November 9, 2014
According to a recent venture capitalist database survey, most startups run into problems because there is simply no demand for their product. But the second most common cause of startup failure is “ran out of cash”.
If you're running a startup that has a fit in the market and provides a genuinely useful service, you will want to conserve financial resources wherever you can.
1. Pick your fights
Bill Gurley, a venture capitalist authority who led initial investments on Twitter and Snapchat, recently talked to The Wall Street Journal about his take on the startup scene.
In his opinion, the vast sums of cash provided by venture capital is the death of most startups. Companies looking to claim a piece of the next big thing are all-too-keen to back numerous new businesses, hoping that at least one will prevail. The result is a marketing battlefield rife with unnecessary expenditures and startup failure.
Of course, in the mind of the eager startup it’s never “unnecessary” to raise money. Especially when competitors are busy throwing their money at promotional opportunities in a bid to steal the limelight.
After all, most rival startups are very similar, so the only way for them to differentiate themselves is to compete through marketing activities.
As Gurley says, you can’t afford to be conservative when faced with an aggressive competitor – you’ll just lose market share. But you can choose ways to get your brand out there without shelling out for it.
The ridesharing service, Uber, has emerged from the maelstrom of startups who all had the taxi industry in their sights. And while it now feels like an established enterprise after much news coverage, there is still no end of competition for them. However, their marketing practices don’t consist of wasteful self-promoting events or advertisement. Rather, they source ways to make themselves useful on a large stage – leading with their idea and protecting their funds.
For example, they have been part of numerous collaborations with reputable brands including Topshop. This collaboration didn’t cost them any money, and in the short term it didn’t make them a lot of money either. But it did introduce them to a big audience who would value an alternative convenient taxi service: shoppers. Through using a Topshop provided promotional code, users could request a free journey to Topshop with the Uber app.
2. Pick your base
There are many startups operating from unjustifiably extravagant offices when they’re not making any money.
While it may seem important to “keep up appearances” by providing your employees with the lavish environment that your competitors possess, it’s not a particularly wise investment when it’s coming out of the venture capital piggy bank.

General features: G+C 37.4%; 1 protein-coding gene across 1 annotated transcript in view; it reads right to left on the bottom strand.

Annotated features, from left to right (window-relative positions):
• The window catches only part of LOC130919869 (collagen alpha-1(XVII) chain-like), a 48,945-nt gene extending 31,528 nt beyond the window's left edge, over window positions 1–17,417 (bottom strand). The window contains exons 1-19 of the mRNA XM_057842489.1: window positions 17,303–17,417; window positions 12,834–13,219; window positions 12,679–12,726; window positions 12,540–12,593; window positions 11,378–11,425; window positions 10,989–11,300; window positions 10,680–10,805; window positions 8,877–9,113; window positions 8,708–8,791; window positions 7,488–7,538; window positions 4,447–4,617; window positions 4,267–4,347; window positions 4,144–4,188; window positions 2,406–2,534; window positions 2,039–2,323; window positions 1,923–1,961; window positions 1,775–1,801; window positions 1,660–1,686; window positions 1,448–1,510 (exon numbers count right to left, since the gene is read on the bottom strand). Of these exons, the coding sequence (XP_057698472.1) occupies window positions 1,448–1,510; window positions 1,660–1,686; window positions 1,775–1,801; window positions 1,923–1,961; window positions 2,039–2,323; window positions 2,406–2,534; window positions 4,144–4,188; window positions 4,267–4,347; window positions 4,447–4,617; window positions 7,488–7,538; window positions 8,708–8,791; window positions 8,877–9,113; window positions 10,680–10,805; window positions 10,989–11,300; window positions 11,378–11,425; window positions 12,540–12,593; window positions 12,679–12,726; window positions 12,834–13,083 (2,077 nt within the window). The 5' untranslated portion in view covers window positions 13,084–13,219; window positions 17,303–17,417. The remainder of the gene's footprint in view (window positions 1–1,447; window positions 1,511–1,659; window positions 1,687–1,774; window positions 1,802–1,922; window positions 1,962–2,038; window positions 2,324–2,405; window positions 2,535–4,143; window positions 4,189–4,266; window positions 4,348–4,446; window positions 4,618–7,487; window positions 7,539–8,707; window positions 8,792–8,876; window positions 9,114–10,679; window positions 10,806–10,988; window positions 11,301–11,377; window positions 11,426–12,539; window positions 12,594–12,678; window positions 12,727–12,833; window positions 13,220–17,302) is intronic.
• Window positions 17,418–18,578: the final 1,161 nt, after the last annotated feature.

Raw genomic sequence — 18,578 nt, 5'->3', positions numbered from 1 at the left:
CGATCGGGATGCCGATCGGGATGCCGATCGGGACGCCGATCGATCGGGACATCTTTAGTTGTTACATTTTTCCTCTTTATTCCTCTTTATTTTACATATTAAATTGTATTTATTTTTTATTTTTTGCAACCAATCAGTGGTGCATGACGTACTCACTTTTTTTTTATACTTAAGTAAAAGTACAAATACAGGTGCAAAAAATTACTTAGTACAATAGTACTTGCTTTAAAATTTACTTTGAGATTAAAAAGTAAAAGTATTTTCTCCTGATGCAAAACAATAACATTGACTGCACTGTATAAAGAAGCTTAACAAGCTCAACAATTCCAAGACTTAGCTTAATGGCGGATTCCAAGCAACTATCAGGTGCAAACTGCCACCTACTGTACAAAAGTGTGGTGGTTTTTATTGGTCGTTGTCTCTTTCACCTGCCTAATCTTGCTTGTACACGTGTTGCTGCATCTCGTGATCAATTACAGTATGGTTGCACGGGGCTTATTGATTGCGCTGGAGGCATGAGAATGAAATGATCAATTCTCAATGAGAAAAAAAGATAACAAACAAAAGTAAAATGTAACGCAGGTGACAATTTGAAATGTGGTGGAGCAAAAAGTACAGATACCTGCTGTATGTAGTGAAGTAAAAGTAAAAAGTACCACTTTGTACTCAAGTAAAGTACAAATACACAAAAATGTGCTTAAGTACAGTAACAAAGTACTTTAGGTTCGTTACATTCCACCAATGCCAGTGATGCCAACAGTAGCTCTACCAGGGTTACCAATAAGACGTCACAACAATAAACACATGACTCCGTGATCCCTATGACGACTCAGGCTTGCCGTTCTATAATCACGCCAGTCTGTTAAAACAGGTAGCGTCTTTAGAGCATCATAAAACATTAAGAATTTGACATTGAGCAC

There are scores of options for situating your business within sophisticated environments without the excessive fees.
On any given day, the occupants of one room in a coworking space could include traveling founders, home business owners eager to get out of the house, or entire startup teams and small businesses.
For a step up from the coworking space, serviced office providers like i2 Office can offer sophisticated spaces in prestigious locations that come complete with free courier services and reception staff.
3. Pick convenient solutions
With the hiring process being such an integral aspect of any startup’s success, it makes sense to dedicate time and money to the search. Unfortunately, due to the fiercely competitive candidate pool in any recruiter’s acceptable vicinity, this usually leads to a waste of both.
By turning to the cloud-based opportunities supplied by Google Drive, Hangouts, and Skype, you can enable your employees to work remotely. This means you don’t need to limit your hunt to the usual 50 mile radius. Instead, you can make yours a global exploration for the ideal employee. Not only are you more likely to find the best fit for the role, but you’re probably going to pay less too, and not just because you won’t necessarily have to provide a workstation.
You could well end up recruiting the right person for the job who lives in a different time zone. But as long as you arrange for mandatory check-in times and lay out clear objectives and performance indicators, there shouldn’t be any issues.
Indeed, the cloud presents many alternatives with vast benefits for those who are ready to embrace them. According to a well known commentator on accountancy technology, “if you choose not to embrace the cloud you are retiring in five years”.
Let’s face it, every business needs to dip their toes into the murky waters of accountancy every so often. It’s not fun, but it doesn’t need to be difficult and it certainly doesn’t need to cost more than it should.
Make sure you don’t get roped into paying for the seemingly amazing services of expensive accounting software when you don’t even use all the features. For example, the London based accountancy firm 3 Wise Bears work exclusively through the cloud with software that allows you to expand your financial needs as your business grows. This means not having to pay wholesale for a product that’s aimed at larger corporations from the outset – you simply pay for more features as and when you need them.
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